EARCOME Conference, 18-22 August 2010 Tokyo
In search of excellence in mathematics education
Problem-Based Learning the 4 Core Areas(PBL4C)in the search of excellence in Mathematics education
Teoh Boon Tat Warabhorn Preechaporn Leong Chee Kin
Mathematics Education SpecialistsSoutheast Asian Ministers of Education OrganisationRegional Centre for Education in Science and MathematicsSEAMEO RECSAMPenang, Malaysia
: Problem-based learning (PBL) has fast been adopted in many fields of educationincluding the search of excellence in the field of Mathematics education. As expected,diversity in forms has emerged. Whilst the main processes of PBL can commonly be foundin many of the diversed forms, one question arises in regard to the purpose of using the PBLapproach in Mathematics education in particular, and in any other subjects of learning ingeneral, in solving real life problems
what kind of problems? Problem-Based Learning the4 Core Areas (PBL4C) emerges in trying to provide solutions to this pertinent question. The4 core areas incorporated in this form of PBL are the core areas of content, thinkingprocesses, skills and values. The interconnectivity and significance between these coreareas are illustrated through a PBL activity. This paper further proposes with reasons whythese 4 core areas could be the holistic goal of education for any nation, beyondMathematics, in the search of excellence in lifelong education.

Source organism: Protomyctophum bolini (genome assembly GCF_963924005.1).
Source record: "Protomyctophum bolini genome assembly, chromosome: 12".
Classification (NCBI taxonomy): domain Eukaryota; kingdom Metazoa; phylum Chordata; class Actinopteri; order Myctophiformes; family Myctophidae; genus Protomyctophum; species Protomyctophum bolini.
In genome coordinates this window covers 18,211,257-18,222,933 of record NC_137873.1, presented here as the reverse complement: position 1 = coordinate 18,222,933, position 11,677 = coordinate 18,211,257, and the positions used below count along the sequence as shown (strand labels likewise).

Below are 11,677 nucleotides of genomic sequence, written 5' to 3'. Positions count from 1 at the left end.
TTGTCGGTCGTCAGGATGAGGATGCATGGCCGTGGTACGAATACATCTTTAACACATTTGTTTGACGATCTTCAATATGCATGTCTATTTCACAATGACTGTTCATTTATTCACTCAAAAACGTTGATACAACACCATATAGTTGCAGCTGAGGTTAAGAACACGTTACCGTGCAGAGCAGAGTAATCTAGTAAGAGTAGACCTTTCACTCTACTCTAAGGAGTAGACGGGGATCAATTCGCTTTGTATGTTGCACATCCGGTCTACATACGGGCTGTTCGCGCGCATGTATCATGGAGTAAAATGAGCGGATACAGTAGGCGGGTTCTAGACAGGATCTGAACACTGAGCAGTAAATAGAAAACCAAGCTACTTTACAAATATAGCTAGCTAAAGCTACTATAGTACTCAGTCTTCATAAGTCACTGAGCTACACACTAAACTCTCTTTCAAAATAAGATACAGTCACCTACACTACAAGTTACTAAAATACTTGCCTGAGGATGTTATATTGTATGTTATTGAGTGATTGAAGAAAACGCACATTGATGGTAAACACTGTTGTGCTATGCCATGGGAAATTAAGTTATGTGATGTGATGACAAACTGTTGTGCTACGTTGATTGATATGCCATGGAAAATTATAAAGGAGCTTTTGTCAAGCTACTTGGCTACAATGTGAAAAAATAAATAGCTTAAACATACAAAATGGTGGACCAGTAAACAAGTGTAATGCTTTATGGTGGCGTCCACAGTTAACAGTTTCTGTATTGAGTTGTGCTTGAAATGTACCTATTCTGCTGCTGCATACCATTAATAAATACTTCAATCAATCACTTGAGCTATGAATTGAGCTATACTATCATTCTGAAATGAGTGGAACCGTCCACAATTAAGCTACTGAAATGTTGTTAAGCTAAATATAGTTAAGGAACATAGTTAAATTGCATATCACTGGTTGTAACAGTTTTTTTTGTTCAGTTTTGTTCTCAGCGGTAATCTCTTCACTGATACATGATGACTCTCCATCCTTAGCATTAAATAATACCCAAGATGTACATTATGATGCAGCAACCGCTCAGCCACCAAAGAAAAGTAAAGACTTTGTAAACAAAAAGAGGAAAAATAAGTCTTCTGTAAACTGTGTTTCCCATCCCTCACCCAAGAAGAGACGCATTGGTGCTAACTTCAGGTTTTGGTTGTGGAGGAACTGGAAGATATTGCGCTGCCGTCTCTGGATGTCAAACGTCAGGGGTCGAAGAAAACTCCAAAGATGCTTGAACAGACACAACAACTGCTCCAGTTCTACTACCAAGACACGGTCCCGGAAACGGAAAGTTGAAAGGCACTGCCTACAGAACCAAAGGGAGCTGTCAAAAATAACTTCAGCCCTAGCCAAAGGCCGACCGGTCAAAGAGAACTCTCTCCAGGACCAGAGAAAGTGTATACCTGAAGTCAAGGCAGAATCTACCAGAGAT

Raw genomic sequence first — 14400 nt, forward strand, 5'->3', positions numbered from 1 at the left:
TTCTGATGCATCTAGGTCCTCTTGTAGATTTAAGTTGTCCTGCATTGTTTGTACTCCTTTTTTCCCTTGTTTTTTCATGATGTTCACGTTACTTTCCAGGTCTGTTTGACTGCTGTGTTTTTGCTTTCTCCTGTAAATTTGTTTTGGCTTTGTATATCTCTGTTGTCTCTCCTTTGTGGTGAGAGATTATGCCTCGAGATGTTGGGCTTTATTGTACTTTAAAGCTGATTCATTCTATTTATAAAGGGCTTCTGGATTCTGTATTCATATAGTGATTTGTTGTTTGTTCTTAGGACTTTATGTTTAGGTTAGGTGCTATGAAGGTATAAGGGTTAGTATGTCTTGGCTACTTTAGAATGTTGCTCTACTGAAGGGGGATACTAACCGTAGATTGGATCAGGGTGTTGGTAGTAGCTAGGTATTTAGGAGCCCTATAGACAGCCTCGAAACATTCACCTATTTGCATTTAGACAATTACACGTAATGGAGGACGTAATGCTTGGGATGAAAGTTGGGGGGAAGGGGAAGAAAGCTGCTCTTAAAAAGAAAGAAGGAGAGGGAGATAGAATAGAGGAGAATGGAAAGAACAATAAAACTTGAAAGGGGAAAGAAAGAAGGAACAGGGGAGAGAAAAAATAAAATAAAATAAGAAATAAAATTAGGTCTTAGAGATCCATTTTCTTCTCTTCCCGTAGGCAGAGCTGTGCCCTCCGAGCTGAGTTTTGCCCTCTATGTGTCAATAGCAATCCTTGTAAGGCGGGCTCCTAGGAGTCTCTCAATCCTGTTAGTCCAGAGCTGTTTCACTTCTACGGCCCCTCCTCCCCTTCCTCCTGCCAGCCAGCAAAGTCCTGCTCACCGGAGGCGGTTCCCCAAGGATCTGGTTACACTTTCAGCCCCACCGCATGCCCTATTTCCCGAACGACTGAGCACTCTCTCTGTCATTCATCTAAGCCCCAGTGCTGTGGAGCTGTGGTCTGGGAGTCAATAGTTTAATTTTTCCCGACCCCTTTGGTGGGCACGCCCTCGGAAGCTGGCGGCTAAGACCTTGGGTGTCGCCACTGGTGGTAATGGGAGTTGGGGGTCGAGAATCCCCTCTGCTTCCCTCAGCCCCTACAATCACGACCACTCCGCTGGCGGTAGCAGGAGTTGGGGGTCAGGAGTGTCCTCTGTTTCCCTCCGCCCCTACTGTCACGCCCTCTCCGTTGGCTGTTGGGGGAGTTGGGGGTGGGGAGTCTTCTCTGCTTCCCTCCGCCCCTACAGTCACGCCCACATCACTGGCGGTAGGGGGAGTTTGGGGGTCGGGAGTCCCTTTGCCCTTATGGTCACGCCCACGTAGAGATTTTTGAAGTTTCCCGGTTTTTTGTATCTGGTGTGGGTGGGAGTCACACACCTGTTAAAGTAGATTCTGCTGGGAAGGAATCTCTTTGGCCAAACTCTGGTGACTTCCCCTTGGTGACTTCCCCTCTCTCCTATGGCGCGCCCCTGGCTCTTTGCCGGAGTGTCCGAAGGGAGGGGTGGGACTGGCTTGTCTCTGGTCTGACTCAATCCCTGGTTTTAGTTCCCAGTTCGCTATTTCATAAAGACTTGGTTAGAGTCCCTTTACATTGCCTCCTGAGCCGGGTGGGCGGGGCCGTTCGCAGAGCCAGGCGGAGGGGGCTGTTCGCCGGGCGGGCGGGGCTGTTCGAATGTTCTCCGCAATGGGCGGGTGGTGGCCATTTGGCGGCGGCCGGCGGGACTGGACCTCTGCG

Problem-based learning; PBL4C; 4 core areas; Values; Lifelong learning
Problem-based learning (PBL) comes in various models. Common features and processes,however, could be identified in this variety of models. Among them: identifying the problem;gathering the information given unique to the problem; procuring extra information in theview of finding a solution to the problem; generating possible solutions; communicating,accommodating, selecting and executing the best solution, and finally making a presentationof the solution. Evaluation and facilitation are among other important features of PBL (Finkle& Torp, 1995; Lambros, 2002; Wee, 2004). One feature which we found to be quite uniqueto the PBL approach is the
ability to introduce change in student‟s
learning through theprovided scenarios (Teoh & Preechaporn, 2009) and thus presenting an opportunity forstudents to learn about change management, a lifelong learning skill.In this paper, while still maintaining these important features and processes, the purpose ofPBL in Mathematics education, or in whatever subjects the approach is used, becomescrucial with the asking of the following question:
what kind of problems?
In our search ofexcellence in education generally and in Mathematics specifically, while trying to find somepossible answers to this pertinent question, Problem-Based Learning the 4 Core Areas(PBL4C) emerged. The four core areas that we are proposing in PBL4C are the core areasof
content, skills, thinking processes, and values
(Teoh & Warabhorn, 2009). We will
now illustrate the 4 core areas in a student‟s learning
by using the following PBL activity.